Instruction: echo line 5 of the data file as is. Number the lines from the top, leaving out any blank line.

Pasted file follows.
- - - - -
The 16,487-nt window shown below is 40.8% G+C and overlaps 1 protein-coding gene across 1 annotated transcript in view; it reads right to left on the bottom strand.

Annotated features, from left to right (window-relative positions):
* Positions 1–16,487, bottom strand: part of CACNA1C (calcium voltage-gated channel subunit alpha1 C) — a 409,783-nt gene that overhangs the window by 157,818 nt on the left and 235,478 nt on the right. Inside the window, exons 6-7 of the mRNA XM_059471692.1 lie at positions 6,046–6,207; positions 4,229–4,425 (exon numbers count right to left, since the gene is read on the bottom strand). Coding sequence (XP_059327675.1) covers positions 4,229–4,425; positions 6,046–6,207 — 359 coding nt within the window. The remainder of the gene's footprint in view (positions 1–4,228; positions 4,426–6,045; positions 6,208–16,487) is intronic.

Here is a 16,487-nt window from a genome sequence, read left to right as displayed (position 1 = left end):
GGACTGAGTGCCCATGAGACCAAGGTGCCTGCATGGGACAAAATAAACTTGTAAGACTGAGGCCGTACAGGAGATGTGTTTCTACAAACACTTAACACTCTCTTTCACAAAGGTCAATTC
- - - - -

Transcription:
GGACTGAGTGCCCATGAGACCAAGGTGCCTGCATGGGACAAAATAAACTTGTAAGACTGAGGCCGTACAGGAGATGTGTTTCTACAAACACTTAACACTCTCTTTCACAAAGGTCAATTC